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Can you use one nano running a sequence to trigger 8 other nanos to run each of their sequences? Answered

I have 8 nanos running different sequences and I want to use another nano running a sequence to trip each one of those.

Tags:LED

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0
spiffomatic64
spiffomatic64

Best Answer 8 years ago

I dont have a nano, but I dont see why not... dedicate one pin on each of the nano's as an input, then on the "master" dedicate 8 pins as outs to trigger the other nano's...

If you wanted to get complicated, you could piggy back the serial connections (assuming the nano's work the same as the uno/standard arduinos) and have code to look for commands for each nano.

for example, nano1 starts its sequence, and sends a serial message of "2" this gets sent to all of the nano's but only 2 is coded to react to a "2" sent over serial then start its sequence.

If you explain the exact setup/goal we may be able to answer this better...

Also let me know if my explanation doesnt make sense :)

0
slowguy
slowguy

Answer 8 years ago

Your answer makes sense. Just do not know how to do it. What I am doing is making a light show. 8 nanos are each running different LED sequences for a predetermined time then stop and I want to trip each one in order. I want to keep it simple.

0
steveastrouk
steveastrouk

Answer 8 years ago

If you have 8 spare outs on your primary nano, then you use one out to each other nano. The other nanos watch their input pins for the primary nano to go high, when it does, their sequence is triggered.

OR/

Primary nano - output - 1st nano input - 1st nano output- 2nd nano input - 2nd nano out ...

...and chain them together primary nano says go, 1st nano sees line goes high, does its stuff, sends ITS go line high to the NEXT nano.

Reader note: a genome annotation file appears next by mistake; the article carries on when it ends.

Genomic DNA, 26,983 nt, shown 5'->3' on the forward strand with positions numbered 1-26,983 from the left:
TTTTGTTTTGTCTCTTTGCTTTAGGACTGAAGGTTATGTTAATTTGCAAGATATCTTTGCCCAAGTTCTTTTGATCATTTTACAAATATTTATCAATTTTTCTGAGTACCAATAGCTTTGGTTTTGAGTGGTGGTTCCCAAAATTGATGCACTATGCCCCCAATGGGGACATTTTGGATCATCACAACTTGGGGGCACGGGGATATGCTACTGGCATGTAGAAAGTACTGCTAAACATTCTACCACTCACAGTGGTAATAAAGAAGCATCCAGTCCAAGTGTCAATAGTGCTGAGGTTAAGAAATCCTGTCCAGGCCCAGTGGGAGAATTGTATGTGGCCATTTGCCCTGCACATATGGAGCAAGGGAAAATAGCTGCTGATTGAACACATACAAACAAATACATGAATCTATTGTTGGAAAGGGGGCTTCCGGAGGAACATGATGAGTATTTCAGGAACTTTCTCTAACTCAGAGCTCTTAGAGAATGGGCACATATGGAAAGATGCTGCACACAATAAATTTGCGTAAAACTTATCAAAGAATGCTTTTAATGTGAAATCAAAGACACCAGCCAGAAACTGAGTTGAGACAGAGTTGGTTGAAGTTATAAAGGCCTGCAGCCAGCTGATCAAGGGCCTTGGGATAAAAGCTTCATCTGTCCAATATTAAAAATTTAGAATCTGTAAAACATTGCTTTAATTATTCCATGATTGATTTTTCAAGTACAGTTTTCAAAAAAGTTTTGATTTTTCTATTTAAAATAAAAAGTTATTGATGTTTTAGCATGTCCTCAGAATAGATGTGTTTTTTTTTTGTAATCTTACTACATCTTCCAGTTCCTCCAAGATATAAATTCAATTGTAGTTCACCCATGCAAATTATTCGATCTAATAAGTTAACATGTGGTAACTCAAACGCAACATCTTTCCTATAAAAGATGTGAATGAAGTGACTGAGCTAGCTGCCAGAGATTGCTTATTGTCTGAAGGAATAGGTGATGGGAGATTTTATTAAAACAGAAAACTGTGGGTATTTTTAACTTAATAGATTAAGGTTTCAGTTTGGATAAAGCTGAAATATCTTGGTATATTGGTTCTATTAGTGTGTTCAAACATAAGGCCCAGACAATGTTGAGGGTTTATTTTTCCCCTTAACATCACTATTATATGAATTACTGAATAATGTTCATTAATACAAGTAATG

Steve

0
spiffomatic64
spiffomatic64

Answer 8 years ago

I didnt test this code but in my head this should work

Master nano:
#define nano1 3
#define nano2 4
#define nano3 5
#define nano4 6
#define nano5 7
#define nano6 8
#define nano7 9
#define nano8 10


void setup() {
// initialize the digital pin as an output.
pinMode(nano1, OUTPUT);
pinMode(nano2, OUTPUT);
pinMode(nano3, OUTPUT);
pinMode(nano4, OUTPUT);
pinMode(nano5, OUTPUT);
pinMode(nano6, OUTPUT);
pinMode(nano7, OUTPUT);
pinMode(nano8, OUTPUT);
}

void onoff(int pin)
{
digitalWrite(pin, HIGH); // turn the LED on (HIGH is the voltage level)
delay(10); // wait for a 1/100 of a second
digitalWrite(pin, LOW); // turn the LED off by making the voltage LOW
delay(1000);
}

// the loop routine runs over and over again forever:
void loop() {
onoff(nano1);
onoff(nano2);
onoff(nano3);
onoff(nano4);
onoff(nano5);
onoff(nano6);
onoff(nano7);
onoff(nano8);
}

Example for one of the "slaves"

#define in 3

// variables will change:
int buttonState = 0; // variable for reading the pushbutton status

void setup() {
// initialize the pushbutton pin as an input:
pinMode(in, INPUT);
}

void loop(){
int inputstate = digitalRead(in);

if (buttonState == HIGH) {
//do your sequence here
}
}

Play with this for a bit.
Place wires from pins 3-11 on the master to pin 3 on all of the slaves

0
slowguy
slowguy

Answer 8 years ago

master is working great but having trouble with my slave. He is my sketch. can not get it to trigger.
#define in 3

// variables will change:
boolean t = true;
int i = 12;
int buttonState = 0; // variable for reading the pushbutton status

void setup() {

pinMode(in, INPUT); // initialize the pushbutton pin as an input:
pinMode(12,OUTPUT);
pinMode(11,OUTPUT);
pinMode(10,OUTPUT);
pinMode(9,OUTPUT);
pinMode(8,OUTPUT);
pinMode(7,OUTPUT);
pinMode(6,OUTPUT);
pinMode(5,OUTPUT);
pinMode(4,OUTPUT);
}

void loop()
{
int inputstate = digitalRead(in);

if (buttonState == HIGH)
{
//do your sequence here
digitalWrite(i,HIGH);
delay(50);
digitalWrite(i,LOW);
if(t == true)
{
i = i - 1;
}
else
{
i = i + 1;
}
if(i < 5)
{
i = 6;
t = false;
}
if(i > 12)
{
i = 11;
t = true;
}
}
}

0
spiffomatic64
spiffomatic64

Answer 8 years ago

lol oops typo on my part :)

change
if (buttonState == HIGH) {

to if (inputstate == HIGH) {

0
slowguy
slowguy

Answer 8 years ago

thanks you so much, it works great

0
slowguy
slowguy

Answer 8 years ago

ok, will do. thanks

0
spiffomatic64
spiffomatic64

Answer 8 years ago

or if you want to look into the i2c (I've never done this myself, but have heard of it) http://www.uchobby.com/index.php/2008/09/16/introduction-to-i2c/

0
steveastrouk
steveastrouk

Answer 8 years ago

There are also ways of extending the IO on an Arduino, so you only need one nano.

0
rickharris
rickharris

Answer 8 years ago

+1

I don't know the nano but it may well support IC2 bus or a serial link which makes the communications easier and twin wire.